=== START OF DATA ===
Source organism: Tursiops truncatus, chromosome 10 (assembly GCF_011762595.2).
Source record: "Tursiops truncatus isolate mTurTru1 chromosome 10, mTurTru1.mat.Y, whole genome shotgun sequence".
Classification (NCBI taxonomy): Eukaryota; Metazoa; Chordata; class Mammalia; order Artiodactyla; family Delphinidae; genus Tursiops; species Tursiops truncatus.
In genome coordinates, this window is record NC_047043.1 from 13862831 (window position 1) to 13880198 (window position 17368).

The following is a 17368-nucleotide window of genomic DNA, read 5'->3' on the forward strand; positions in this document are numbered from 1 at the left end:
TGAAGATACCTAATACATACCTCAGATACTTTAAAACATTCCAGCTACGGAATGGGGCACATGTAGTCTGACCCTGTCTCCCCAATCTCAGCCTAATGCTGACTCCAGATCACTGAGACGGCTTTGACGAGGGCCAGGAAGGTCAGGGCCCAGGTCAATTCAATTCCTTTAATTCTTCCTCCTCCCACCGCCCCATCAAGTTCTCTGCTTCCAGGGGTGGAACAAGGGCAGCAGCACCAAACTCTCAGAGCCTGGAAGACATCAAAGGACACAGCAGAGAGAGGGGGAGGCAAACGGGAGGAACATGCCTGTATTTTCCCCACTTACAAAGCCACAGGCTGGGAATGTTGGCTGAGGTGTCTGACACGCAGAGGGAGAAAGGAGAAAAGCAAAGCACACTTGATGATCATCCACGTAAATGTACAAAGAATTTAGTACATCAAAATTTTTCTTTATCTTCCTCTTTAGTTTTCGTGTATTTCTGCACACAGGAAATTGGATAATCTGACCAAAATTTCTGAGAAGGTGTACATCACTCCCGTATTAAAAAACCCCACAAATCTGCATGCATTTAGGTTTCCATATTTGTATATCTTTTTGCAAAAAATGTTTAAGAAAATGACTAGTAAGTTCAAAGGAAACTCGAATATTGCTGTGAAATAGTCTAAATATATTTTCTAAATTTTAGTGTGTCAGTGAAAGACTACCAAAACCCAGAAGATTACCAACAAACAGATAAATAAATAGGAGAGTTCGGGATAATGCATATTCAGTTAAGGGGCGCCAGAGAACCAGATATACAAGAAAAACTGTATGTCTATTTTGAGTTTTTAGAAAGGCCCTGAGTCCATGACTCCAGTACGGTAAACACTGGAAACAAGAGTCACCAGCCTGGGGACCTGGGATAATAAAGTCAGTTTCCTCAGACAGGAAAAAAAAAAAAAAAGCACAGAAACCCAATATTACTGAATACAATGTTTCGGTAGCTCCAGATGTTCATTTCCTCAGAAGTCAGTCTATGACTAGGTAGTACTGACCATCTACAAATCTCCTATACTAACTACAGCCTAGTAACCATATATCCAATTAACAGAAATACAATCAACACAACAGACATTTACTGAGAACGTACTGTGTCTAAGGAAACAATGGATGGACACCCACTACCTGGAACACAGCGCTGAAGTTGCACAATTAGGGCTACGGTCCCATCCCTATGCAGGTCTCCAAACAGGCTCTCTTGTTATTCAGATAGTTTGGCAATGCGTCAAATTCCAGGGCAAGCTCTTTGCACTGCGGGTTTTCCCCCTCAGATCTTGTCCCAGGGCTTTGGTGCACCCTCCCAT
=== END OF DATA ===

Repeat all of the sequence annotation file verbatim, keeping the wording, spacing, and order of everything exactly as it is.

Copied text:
Source organism: Tursiops truncatus, chromosome 10 (assembly GCF_011762595.2).
Source record: "Tursiops truncatus isolate mTurTru1 chromosome 10, mTurTru1.mat.Y, whole genome shotgun sequence".
Classification (NCBI taxonomy): Eukaryota; Metazoa; Chordata; class Mammalia; order Artiodactyla; family Delphinidae; genus Tursiops; species Tursiops truncatus.
In genome coordinates, this window is record NC_047043.1 from 13862831 (window position 1) to 13880198 (window position 17368).

The following is a 17368-nucleotide window of genomic DNA, read 5'->3' on the forward strand; positions in this document are numbered from 1 at the left end:
TGAAGATACCTAATACATACCTCAGATACTTTAAAACATTCCAGCTACGGAATGGGGCACATGTAGTCTGACCCTGTCTCCCCAATCTCAGCCTAATGCTGACTCCAGATCACTGAGACGGCTTTGACGAGGGCCAGGAAGGTCAGGGCCCAGGTCAATTCAATTCCTTTAATTCTTCCTCCTCCCACCGCCCCATCAAGTTCTCTGCTTCCAGGGGTGGAACAAGGGCAGCAGCACCAAACTCTCAGAGCCTGGAAGACATCAAAGGACACAGCAGAGAGAGGGGGAGGCAAACGGGAGGAACATGCCTGTATTTTCCCCACTTACAAAGCCACAGGCTGGGAATGTTGGCTGAGGTGTCTGACACGCAGAGGGAGAAAGGAGAAAAGCAAAGCACACTTGATGATCATCCACGTAAATGTACAAAGAATTTAGTACATCAAAATTTTTCTTTATCTTCCTCTTTAGTTTTCGTGTATTTCTGCACACAGGAAATTGGATAATCTGACCAAAATTTCTGAGAAGGTGTACATCACTCCCGTATTAAAAAACCCCACAAATCTGCATGCATTTAGGTTTCCATATTTGTATATCTTTTTGCAAAAAATGTTTAAGAAAATGACTAGTAAGTTCAAAGGAAACTCGAATATTGCTGTGAAATAGTCTAAATATATTTTCTAAATTTTAGTGTGTCAGTGAAAGACTACCAAAACCCAGAAGATTACCAACAAACAGATAAATAAATAGGAGAGTTCGGGATAATGCATATTCAGTTAAGGGGCGCCAGAGAACCAGATATACAAGAAAAACTGTATGTCTATTTTGAGTTTTTAGAAAGGCCCTGAGTCCATGACTCCAGTACGGTAAACACTGGAAACAAGAGTCACCAGCCTGGGGACCTGGGATAATAAAGTCAGTTTCCTCAGACAGGAAAAAAAAAAAAAAAGCACAGAAACCCAATATTACTGAATACAATGTTTCGGTAGCTCCAGATGTTCATTTCCTCAGAAGTCAGTCTATGACTAGGTAGTACTGACCATCTACAAATCTCCTATACTAACTACAGCCTAGTAACCATATATCCAATTAACAGAAATACAATCAACACAACAGACATTTACTGAGAACGTACTGTGTCTAAGGAAACAATGGATGGACACCCACTACCTGGAACACAGCGCTGAAGTTGCACAATTAGGGCTACGGTCCCATCCCTATGCAGGTCTCCAAACAGGCTCTCTTGTTATTCAGATAGTTTGGCAATGCGTCAAATTCCAGGGCAAGCTCTTTGCACTGCGGGTTTTCCCCCTCAGATCTTGTCCCAGGGCTTTGGTGCACCCTCCCAT